Candidate for City Council - District 1
Pushes for progressive actions - as long it’s diplomatic to do so
Dan Kalb is the incumbent in the District 1 City Council race. He was first elected to City Council in 2012 and is serving his second four year term. Kalb has demonstrated political ambitions beyond Oakland; in 2018, he ran for the California Assembly and lost to Buffy Wicks, a notable supporter of challenger Steph Dominguez Walton’s campaign. Before serving on the Oakland City Council, Dan worked as the Policy Director with the Union of Concerned Scientists and as an administrator at City College of San Francisco. He’s currently the Chairperson of East Bay Community Energy, Alameda County’s local energy provider.
Dan Kalb lives in Oakland with his wife, Valarie, a State Public Defender. His mother also lived in Oakland before passing away in 2015.
Of the three candidates for District 1, Dan Kalb’s policies and track record are the most detailed.
Recently, Dan Kalb orchestrated a complicated deal that uses Homekey grant funds from the state and City funds to buy a former CCA dorm and turn it into transitional and affordable housing for unsheltered seniors. (The purchase won’t go through unless the Homekey grant is approved, though, so keep your fingers crossed!)
On public safety in Oakland, Kalb co-wrote Measure LL to create the Police Commission, and he has worked on legislation related to gun control and supported increasing investments in programs like the Department of Violence Prevention.
On transparency in government, Kalb wrote the Public Ethics Commission Charter Reform measure and the Government Ethics ordinance in 2014; he also has publicly advocated that councilmembers show their faces on screen during remote City Council meetings.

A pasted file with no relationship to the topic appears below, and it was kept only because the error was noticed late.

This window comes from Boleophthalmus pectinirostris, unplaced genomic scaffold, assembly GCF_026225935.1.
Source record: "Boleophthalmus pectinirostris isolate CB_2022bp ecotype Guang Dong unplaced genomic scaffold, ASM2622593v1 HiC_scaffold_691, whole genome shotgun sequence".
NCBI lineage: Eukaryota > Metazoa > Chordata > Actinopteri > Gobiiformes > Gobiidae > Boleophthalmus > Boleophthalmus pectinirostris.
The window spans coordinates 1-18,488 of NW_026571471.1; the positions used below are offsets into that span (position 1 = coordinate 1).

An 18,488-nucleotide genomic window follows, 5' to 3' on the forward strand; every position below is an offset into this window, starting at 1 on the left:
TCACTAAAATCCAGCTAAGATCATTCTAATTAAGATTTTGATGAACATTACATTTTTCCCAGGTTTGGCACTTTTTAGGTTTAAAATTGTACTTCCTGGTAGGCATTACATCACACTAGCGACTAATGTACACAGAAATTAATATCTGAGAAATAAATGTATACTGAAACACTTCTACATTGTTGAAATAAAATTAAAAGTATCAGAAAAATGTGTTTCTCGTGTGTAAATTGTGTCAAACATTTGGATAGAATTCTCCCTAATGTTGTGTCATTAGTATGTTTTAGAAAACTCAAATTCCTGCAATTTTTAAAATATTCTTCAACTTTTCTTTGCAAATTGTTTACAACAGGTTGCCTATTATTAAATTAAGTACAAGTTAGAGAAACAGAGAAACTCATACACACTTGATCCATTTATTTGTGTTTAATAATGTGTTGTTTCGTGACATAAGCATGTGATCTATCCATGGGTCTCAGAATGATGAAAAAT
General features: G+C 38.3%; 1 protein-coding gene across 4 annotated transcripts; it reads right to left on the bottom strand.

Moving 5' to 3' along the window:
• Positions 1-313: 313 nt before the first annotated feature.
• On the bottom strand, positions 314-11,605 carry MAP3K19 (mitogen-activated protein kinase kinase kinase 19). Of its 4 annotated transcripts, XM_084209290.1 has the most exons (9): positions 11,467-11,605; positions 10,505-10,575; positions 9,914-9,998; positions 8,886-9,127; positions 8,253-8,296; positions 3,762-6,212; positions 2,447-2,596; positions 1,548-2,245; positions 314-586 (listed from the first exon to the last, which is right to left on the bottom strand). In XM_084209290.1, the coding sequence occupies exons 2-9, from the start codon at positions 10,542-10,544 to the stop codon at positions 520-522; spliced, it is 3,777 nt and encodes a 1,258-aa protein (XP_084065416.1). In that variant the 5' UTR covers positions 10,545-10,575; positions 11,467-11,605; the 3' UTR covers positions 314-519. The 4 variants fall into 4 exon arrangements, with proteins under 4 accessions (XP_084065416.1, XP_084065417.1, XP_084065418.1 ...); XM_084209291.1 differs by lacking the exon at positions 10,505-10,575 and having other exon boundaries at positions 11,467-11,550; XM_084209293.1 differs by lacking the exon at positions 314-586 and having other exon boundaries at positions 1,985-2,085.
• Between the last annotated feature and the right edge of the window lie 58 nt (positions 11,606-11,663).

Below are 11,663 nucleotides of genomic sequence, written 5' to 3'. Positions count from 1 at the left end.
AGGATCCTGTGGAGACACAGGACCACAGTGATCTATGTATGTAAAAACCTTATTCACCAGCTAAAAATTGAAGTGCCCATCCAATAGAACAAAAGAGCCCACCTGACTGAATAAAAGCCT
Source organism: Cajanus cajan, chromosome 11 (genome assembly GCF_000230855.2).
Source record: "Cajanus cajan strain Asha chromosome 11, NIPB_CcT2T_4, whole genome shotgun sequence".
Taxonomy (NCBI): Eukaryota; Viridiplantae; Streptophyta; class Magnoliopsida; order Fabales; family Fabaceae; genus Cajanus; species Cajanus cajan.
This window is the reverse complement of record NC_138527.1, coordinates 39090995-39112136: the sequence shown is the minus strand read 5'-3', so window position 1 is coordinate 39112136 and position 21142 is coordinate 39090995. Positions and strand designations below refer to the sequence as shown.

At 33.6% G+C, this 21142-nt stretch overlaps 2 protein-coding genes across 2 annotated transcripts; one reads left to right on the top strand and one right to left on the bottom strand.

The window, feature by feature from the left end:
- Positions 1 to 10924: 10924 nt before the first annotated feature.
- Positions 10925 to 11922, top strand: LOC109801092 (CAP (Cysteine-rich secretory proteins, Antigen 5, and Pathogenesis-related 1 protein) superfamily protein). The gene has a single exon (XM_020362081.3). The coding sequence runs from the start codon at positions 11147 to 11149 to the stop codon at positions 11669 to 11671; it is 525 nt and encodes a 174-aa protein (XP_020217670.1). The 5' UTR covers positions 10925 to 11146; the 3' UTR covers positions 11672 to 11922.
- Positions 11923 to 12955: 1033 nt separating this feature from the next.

Dan Kalb authored Measure LL, an ordinance to create a civilian Police Commission to oversee the Oakland Police Department; it passed in November 2016 with 83% of the vote. In 2020, he worked with D3 CM Noel Gallo to revise Measure LL to give the Police Commission an Inspector General and other resources so they could do their job more effectively.
When the City Council was unexpectedly presented with the so-called Equity Caucus’ budget on June 23, Dan Kalb abstained from the vote because he hadn’t had time to review the proposed budget. When Councilmembers were able to present revised versions of the budget again on July 21, CMs Kalb and Thao presented a substitute motion to replace CMs Nikki Fortunato Bas’ and Rebecca Kaplan’s more progressive cuts from OPD’s budget with a compromise budget that mostly freezed positions and funneled more money to the Department of Violence Prevention. The Council was split 4-4 on Kalb and Thao’s budget, and Mayor Libby Schaaf broke the tie by voting against it. When the substitute motion returned to Bas and Kaplan’s budget, Kalb said he “knew it wasn’t going to pass anyway” and voted no.